From Gokul to Lahore: Krishna through the eyes of an Urdu poet

This year, Pakistan’s 70th Independence Day and Janmashtami (the Hindu festival celebrating Krishna’s birth) fell on the same day: August 14th. With that coincidence in mind, I want to share a very unique Urdu poem: “Krishn Kanhaiya.”

This nazm is by Hafeez Jalandhari (1900–1982), an Urdu poet who is most well-known for composing the lyrics to Pakistan’s national anthem, the Qaumi Taranah. Born in the Punjabi city of Jalandhar (now in India), he moved to Lahore (now in Pakistan) following India and Pakistan’s independence and Partition in 1947.

 

 

As its title suggests, “Krishn Kanhaiya” is a poem about the Hindu god Krishna. Today, the mere idea of a Muslim poet writing about a Hindu deity raises all sorts of emotions among different groups in South Asia: surprise, joy, curiosity, suspicion, anger. However, there is much more depth to “Krishn Kanhaiya” than meets the eye. This is no ordinary devotional poem. Jalandhari, ever a politically-minded thinker and writer, draws upon the mythology and persona of Krishna in order to produce a poem that is simultaneously devotional and political in nature. It is, in fact, a call to liberate India from British colonial rule. Moreover, this poem, especially when examined in comparison with Jalandhari’s more famous work, the Qaumi Taranah, can tell us a great deal about the cultural politics of South Asia in the 20th century and today.

Setting the scene

Let’s begin with a close reading of “Krishn Kanhaiya.”

In the very first line of the poem, Jalandhari addresses his readers as onlookers (dekhne wālo). Although this may seem trivial, I believe there is a deeper significance to this choice of words. Urdu poetry is usually meant to be heard, not read silently. One popular type of poetry, the ghazal, is sung, while nazms (of which “Krishn Kanhaiya” is one) are usually recited. Yet, Jalandhari chooses dekhne wālo, “those who look,” to characterize the consumer of this poem.

Could Jalandhari’s choice of words be referring to the importance Hinduism gives to seeing God? I don’t think it would be inaccurate to describe Hinduism as a religion which, among the fives senses, gives primacy to sight as a way of connecting to the Divine. The central act of devotion when one goes to a Hindu temple is darshan: gazing upon the decorated image of the deity. And, of course, the incredibly intricate and symbolic iconography of Hindu gods and goddesses suggests the importance of saguna brahman, God With a Form. By addressing the readers of the poem as “onlookers” instead of “listeners” or “readers,” Jalandhari might be encouraging them to engage in an act of darshan in their mind. As they read or hear the poem, he encourages them to also visualize Krishna in their minds.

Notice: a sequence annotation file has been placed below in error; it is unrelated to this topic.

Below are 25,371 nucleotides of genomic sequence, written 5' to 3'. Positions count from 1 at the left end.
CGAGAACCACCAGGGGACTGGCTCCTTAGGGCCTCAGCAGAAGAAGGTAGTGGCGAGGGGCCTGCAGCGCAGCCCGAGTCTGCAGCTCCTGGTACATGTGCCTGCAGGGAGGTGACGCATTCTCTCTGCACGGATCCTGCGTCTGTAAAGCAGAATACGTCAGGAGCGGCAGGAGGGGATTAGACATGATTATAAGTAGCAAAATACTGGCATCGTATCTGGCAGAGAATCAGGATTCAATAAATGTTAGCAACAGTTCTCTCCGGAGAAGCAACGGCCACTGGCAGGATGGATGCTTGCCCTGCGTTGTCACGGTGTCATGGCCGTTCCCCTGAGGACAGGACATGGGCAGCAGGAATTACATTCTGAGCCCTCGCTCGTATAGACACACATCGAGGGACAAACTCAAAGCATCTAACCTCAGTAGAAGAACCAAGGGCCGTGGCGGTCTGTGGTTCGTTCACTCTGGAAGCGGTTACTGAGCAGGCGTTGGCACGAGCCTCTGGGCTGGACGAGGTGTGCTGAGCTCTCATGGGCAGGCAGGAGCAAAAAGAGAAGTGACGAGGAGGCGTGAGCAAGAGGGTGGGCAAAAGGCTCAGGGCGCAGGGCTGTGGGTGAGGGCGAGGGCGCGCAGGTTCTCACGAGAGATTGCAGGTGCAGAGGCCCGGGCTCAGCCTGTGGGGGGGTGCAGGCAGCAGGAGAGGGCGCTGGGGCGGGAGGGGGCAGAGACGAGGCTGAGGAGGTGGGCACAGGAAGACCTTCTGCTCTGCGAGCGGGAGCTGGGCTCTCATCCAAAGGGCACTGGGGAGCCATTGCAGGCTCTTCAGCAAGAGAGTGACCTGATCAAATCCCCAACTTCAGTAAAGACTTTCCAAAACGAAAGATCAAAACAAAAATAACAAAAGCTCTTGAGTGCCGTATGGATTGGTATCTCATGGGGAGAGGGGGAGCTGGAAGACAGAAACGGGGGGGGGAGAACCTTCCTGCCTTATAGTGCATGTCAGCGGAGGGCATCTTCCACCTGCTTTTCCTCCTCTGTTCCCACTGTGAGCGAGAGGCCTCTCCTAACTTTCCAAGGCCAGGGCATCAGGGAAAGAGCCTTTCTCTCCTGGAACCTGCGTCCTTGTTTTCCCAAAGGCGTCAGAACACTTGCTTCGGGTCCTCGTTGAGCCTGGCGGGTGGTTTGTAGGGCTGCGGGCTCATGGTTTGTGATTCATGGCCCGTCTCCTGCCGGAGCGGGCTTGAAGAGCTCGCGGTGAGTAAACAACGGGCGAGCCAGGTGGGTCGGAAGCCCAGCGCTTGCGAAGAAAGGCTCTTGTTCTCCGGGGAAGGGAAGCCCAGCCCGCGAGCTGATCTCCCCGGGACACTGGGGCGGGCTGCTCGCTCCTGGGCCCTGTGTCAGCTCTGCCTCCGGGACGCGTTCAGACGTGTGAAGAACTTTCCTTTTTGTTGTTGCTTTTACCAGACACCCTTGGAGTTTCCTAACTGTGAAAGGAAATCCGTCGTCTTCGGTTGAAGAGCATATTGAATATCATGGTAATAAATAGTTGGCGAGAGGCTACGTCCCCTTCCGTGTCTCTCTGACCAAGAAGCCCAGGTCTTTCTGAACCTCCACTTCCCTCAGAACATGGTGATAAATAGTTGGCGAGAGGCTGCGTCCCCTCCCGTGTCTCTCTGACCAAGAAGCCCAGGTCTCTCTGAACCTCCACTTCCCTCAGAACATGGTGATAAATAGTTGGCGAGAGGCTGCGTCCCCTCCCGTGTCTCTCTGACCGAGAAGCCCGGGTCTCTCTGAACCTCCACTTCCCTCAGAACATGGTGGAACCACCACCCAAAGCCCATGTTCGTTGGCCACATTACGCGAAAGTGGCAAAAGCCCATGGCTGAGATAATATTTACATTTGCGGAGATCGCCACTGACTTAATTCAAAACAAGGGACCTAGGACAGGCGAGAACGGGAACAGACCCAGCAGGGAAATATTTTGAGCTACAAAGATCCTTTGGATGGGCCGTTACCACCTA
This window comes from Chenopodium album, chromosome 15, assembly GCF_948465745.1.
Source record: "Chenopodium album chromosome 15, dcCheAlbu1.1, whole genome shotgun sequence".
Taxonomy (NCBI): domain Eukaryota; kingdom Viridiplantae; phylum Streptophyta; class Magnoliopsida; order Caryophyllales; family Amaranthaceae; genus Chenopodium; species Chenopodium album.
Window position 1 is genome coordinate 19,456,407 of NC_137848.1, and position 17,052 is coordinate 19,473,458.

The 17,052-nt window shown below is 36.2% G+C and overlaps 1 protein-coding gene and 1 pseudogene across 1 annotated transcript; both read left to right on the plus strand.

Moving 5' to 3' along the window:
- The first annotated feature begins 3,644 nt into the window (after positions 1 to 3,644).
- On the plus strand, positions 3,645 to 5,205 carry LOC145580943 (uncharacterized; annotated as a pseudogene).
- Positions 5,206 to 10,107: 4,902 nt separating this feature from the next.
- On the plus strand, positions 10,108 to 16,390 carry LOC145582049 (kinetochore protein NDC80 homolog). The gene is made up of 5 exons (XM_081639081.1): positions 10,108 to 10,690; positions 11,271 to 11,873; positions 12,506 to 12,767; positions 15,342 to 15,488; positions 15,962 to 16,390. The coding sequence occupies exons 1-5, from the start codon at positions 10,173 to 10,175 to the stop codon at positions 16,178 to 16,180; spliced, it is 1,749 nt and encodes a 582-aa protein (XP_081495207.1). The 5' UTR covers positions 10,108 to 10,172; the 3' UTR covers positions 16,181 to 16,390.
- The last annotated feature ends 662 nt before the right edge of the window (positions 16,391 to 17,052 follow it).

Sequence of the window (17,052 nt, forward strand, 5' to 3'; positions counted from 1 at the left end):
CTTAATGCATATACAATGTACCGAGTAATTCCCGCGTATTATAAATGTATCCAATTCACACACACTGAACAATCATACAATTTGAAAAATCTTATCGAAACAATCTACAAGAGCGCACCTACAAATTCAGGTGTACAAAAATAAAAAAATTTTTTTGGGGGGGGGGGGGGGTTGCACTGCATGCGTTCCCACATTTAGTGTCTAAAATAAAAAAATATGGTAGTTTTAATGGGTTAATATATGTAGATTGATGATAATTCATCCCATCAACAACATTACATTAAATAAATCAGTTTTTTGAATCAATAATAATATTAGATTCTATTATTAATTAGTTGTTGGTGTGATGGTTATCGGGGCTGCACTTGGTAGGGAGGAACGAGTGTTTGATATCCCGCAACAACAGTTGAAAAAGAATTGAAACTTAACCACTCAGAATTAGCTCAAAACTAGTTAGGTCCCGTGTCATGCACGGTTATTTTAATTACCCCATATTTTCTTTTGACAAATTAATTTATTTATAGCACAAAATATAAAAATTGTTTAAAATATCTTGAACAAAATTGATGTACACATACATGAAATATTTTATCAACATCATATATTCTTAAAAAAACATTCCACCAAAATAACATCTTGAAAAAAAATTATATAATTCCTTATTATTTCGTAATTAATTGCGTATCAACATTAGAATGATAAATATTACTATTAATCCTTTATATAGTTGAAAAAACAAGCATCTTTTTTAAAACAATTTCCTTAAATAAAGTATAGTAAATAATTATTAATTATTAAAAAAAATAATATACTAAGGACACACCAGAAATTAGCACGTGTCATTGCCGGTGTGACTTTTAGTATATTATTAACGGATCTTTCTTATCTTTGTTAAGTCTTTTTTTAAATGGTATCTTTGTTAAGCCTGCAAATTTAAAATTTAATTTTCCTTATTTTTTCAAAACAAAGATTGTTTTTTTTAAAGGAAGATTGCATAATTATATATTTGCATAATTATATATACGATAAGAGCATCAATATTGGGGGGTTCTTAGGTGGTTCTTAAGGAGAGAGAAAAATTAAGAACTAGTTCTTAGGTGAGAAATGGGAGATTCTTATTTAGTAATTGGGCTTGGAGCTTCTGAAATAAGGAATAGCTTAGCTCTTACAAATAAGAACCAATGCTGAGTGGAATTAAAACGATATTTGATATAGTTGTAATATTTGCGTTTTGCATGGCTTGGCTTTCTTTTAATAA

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The moment of darshan, when the devotee makes eye contact with the deity.

Continue reading “From Gokul to Lahore: Krishna through the eyes of an Urdu poet”

The doomsday fisherman

One of my goals for this summer was to post more frequently, and to get rid of the thirty-some incomplete posts I have lying around in my drafts folder. With only a week left before I go back to college… I guess that was more of a long-term goal. Anyway, in this post I just want to share an eerie and fascinating Sanskrit poem I came across a few weeks ago.

This poem belongs to a genre of Sanskrit poetry called subhashita. In Sanskrit, the prefix su means “good” and bhāshita means “spoken”, so subhashita literally means “well-spoken”. Subhashitas are typically short poems of just two or four lines following a specific meter. Subhashitas have been composed on a wide variety of subjects, but what distinguishes all of them is their brevity, wittiness and creativity.

Before getting to the poem, though, we need a little context. This subhashita makes reference to a number of Hindu religious figures, mainly the dashavataras: ten avatars (incarnations) of Vishnu. In Hindu mythology, the god Vishnu incarnates when evil is on the rise in the universe and dharma is in danger. It’s believed that so far, he’s incarnated nine times, with the tenth avatar to come near the end of this world.

Without getting too much into the details, here are Vishnu’s ten incarnations:

  1. Matsya, a fish
  2. Kurma. a turtle
  3. Varaha, a boar
  4. Narasimha, half-man, half-lion
  5. Vamana (also called Trivikrama), a Brahmin dwarf
  6. Parshurama, a pretty violent Brahmin
  7. Rama, the hero of the Ramayana epic
  8. Krishna, one of the most popular Hindu deities
  9. Buddha, the founder of Buddhism
  10. Kalki, the doomsday savior-to-come

It’s also common to see the Buddha replaced in this list by Balarama (brother of Krishna), especially in south India.

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Painting of the dashavataras in the traditional Kalamkari style from Andhra Pradesh. Top row (left to right): Matsya, Kurma, Varaha, Narasimha, Vamana. Bottom row: Parshurama, Rama, Balarama, Krishna, Kalki.